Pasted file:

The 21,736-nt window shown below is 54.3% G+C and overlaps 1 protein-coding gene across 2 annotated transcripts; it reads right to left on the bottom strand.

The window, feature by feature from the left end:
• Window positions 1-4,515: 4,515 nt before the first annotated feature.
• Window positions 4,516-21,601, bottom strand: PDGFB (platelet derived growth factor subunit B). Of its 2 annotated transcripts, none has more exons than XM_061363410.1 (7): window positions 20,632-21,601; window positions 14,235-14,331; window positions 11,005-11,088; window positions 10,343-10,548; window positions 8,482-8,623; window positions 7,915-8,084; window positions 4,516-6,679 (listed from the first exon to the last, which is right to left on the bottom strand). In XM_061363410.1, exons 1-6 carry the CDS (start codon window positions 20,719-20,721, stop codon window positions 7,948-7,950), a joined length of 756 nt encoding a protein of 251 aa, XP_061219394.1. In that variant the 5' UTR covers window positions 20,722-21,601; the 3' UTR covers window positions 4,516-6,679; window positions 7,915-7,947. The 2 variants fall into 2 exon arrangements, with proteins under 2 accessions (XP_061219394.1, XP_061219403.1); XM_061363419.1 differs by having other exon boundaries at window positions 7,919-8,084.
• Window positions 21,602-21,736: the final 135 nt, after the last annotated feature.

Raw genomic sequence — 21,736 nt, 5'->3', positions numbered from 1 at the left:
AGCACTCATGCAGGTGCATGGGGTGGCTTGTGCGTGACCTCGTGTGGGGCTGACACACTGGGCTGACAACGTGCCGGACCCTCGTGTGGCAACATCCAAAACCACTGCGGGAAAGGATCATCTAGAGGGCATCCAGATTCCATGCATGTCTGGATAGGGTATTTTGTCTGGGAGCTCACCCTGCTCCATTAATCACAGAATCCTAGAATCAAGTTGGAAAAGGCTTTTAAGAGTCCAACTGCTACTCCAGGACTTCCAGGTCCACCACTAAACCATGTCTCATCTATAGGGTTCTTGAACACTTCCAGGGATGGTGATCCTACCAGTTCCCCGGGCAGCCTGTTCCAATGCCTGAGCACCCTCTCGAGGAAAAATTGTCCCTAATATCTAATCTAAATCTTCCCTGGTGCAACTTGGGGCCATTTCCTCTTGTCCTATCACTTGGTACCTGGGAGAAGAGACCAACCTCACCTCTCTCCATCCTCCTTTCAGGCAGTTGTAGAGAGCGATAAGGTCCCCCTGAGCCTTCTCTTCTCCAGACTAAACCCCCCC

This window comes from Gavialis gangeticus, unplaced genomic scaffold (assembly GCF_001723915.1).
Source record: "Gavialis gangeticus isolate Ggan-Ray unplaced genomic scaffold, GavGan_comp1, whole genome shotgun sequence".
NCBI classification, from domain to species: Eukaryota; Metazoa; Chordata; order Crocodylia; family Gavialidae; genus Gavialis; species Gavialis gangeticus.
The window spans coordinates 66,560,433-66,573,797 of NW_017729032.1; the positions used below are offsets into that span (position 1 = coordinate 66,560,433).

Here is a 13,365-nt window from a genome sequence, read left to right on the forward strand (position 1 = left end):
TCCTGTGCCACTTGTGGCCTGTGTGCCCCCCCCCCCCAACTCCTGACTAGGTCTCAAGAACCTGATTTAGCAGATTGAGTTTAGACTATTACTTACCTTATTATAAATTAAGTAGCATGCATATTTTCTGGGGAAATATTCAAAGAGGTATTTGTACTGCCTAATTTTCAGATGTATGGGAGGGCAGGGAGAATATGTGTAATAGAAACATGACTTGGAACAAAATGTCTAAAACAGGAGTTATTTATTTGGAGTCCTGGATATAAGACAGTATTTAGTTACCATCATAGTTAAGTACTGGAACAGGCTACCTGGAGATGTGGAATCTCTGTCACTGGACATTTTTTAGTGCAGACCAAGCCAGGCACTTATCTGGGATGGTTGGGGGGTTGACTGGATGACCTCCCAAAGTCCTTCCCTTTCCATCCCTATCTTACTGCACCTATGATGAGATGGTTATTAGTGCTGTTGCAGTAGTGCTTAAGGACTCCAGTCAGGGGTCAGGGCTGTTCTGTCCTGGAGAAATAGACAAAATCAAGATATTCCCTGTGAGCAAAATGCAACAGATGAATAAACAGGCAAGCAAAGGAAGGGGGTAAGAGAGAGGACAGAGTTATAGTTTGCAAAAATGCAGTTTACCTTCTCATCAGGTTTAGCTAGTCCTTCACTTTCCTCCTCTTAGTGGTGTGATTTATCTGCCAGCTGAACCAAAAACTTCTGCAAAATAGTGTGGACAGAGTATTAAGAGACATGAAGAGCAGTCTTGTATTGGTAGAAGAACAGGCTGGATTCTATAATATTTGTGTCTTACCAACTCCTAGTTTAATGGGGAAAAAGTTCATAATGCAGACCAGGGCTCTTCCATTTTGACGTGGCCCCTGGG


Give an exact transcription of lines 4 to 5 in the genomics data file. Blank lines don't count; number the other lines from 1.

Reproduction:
• Window positions 4,516-21,601, bottom strand: PDGFB (platelet derived growth factor subunit B). Of its 2 annotated transcripts, none has more exons than XM_061363410.1 (7): window positions 20,632-21,601; window positions 14,235-14,331; window positions 11,005-11,088; window positions 10,343-10,548; window positions 8,482-8,623; window positions 7,915-8,084; window positions 4,516-6,679 (listed from the first exon to the last, which is right to left on the bottom strand). In XM_061363410.1, exons 1-6 carry the CDS (start codon window positions 20,719-20,721, stop codon window positions 7,948-7,950), a joined length of 756 nt encoding a protein of 251 aa, XP_061219394.1. In that variant the 5' UTR covers window positions 20,722-21,601; the 3' UTR covers window positions 4,516-6,679; window positions 7,915-7,947. The 2 variants fall into 2 exon arrangements, with proteins under 2 accessions (XP_061219394.1, XP_061219403.1); XM_061363419.1 differs by having other exon boundaries at window positions 7,919-8,084.
• Window positions 21,602-21,736: the final 135 nt, after the last annotated feature.